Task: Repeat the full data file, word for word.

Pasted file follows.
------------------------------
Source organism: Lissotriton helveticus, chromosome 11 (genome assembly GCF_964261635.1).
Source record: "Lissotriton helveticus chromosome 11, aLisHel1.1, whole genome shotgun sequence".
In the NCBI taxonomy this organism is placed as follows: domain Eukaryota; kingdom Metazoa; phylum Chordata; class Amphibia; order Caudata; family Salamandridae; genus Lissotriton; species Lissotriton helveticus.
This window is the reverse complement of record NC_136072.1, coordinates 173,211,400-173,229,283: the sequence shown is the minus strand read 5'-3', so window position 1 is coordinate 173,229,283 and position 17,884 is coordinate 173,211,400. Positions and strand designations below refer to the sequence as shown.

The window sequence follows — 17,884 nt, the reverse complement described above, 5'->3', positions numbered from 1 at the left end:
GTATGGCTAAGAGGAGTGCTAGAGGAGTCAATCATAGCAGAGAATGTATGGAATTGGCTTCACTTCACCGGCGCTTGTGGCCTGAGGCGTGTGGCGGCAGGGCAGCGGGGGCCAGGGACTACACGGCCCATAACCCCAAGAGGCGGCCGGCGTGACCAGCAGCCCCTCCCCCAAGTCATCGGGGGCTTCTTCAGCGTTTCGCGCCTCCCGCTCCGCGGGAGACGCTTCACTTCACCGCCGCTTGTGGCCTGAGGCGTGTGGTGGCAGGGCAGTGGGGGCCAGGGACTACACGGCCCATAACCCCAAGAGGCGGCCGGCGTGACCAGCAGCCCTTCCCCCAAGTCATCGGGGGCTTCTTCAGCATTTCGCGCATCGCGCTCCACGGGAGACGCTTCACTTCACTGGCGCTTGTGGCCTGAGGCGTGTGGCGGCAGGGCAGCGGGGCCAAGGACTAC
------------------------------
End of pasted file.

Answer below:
Source organism: Lissotriton helveticus, chromosome 11 (genome assembly GCF_964261635.1).
Source record: "Lissotriton helveticus chromosome 11, aLisHel1.1, whole genome shotgun sequence".
In the NCBI taxonomy this organism is placed as follows: domain Eukaryota; kingdom Metazoa; phylum Chordata; class Amphibia; order Caudata; family Salamandridae; genus Lissotriton; species Lissotriton helveticus.
This window is the reverse complement of record NC_136072.1, coordinates 173,211,400-173,229,283: the sequence shown is the minus strand read 5'-3', so window position 1 is coordinate 173,229,283 and position 17,884 is coordinate 173,211,400. Positions and strand designations below refer to the sequence as shown.

The window sequence follows — 17,884 nt, the reverse complement described above, 5'->3', positions numbered from 1 at the left end:
GTATGGCTAAGAGGAGTGCTAGAGGAGTCAATCATAGCAGAGAATGTATGGAATTGGCTTCACTTCACCGGCGCTTGTGGCCTGAGGCGTGTGGCGGCAGGGCAGCGGGGGCCAGGGACTACACGGCCCATAACCCCAAGAGGCGGCCGGCGTGACCAGCAGCCCCTCCCCCAAGTCATCGGGGGCTTCTTCAGCGTTTCGCGCCTCCCGCTCCGCGGGAGACGCTTCACTTCACCGCCGCTTGTGGCCTGAGGCGTGTGGTGGCAGGGCAGTGGGGGCCAGGGACTACACGGCCCATAACCCCAAGAGGCGGCCGGCGTGACCAGCAGCCCTTCCCCCAAGTCATCGGGGGCTTCTTCAGCATTTCGCGCATCGCGCTCCACGGGAGACGCTTCACTTCACTGGCGCTTGTGGCCTGAGGCGTGTGGCGGCAGGGCAGCGGGGCCAAGGACTAC